16-Year-Old Grad is Headed to UC Irvine to Study Medicine

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This story is part of a series of profiles the Ventura County Office of Education is presenting about outstanding graduating seniors in the Class of 2023.

brinda2Graduating from high school at age 16 is impressive enough, but Brinda Garikapati is doing it after arriving in the US as a seventh grader who spoke little English. Brinda had been living in India with relatives before moving to Simi Valley to be with her parents. “It was very scary and traumatizing,” she recalls of the move. “I remember crying a lot because I didn’t understand what people were saying.” 

With help from her parents and nonstop reading, Brinda perfected her English skills, but adapting to an unfamiliar culture was another matter. “I grew up with a large family where everyone was together,” she says. “Here, everyone has their own individual lifestyle and there’s less interaction compared to India.” Just as she was getting used to her new surroundings, the pandemic hit and threw everything into chaos. “I didn’t have any friends until after COVID,” Brinda says.

C23aOnce schools reopened to in-person classes, everything began to gel for Brinda. She began developing friendships, excelled academically and threw herself into school activities at Santa Susana High School. She launched her school’s chapter of the Red Cross Club, cofounded an International Student Support Club and was treasurer of the STEM club.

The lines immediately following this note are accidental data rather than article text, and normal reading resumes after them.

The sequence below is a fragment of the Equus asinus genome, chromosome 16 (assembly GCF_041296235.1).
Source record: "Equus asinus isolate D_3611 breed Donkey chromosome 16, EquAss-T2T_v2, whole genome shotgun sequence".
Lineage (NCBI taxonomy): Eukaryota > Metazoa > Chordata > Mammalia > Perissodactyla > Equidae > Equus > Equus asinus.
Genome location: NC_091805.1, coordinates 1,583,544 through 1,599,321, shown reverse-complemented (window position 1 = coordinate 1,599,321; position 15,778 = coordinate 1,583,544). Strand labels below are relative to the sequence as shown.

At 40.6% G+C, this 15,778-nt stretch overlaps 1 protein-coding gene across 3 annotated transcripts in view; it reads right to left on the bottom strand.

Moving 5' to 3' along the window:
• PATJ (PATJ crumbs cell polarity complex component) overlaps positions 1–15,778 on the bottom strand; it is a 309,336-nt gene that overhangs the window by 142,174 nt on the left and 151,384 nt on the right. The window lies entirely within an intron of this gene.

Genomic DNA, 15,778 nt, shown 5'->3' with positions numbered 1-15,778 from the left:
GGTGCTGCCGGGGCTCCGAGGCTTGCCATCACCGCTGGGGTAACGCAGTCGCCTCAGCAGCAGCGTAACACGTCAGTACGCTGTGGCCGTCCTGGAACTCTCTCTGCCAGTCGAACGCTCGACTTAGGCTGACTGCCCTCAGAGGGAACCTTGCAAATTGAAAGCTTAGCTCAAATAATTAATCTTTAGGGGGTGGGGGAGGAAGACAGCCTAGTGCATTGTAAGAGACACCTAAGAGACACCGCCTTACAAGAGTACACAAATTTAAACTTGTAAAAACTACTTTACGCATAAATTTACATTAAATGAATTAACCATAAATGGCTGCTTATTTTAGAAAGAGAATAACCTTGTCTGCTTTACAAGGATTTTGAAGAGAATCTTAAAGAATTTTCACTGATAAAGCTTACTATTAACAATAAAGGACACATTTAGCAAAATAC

For her senior project, she organized an event to raise awareness about Parkinson’s Disease. Inspired by a family member’s struggle with Parkinson’s, she recruited UCLA neurologist Dr. Jeff Bronstein as the keynote speaker. “What really touched my heart is that there were people with Parkinson’s in the audience and it gave them a chance to interact with each other to learn more about it.” 
Brinda also put her passion for medicine and helping others to good use during a summer trip to her childhood home in India during the pandemic. The COVID vaccine had been released, but it wasn’t making it to villagers who needed it. “They were fighting for their lives and I know a few people who lost their lives because of it,” she says. She decided to approach local health authorities about holding a series of vaccination drives. While they initially discounted this teenager visiting from California, she didn’t give up. They eventually agreed to work with her and managed to get the majority of people in 20 different villages vaccinated over a six-week period.

After high school, Brinda will pursue a career in medicine. She’ll be a pre-med student at UC Irvine this fall and dreams of becoming a surgeon. She says she’s grateful to her teachers and school counselors for helping her graduate at such a young age, giving her a jump start on what’s sure to be an impressive career. 

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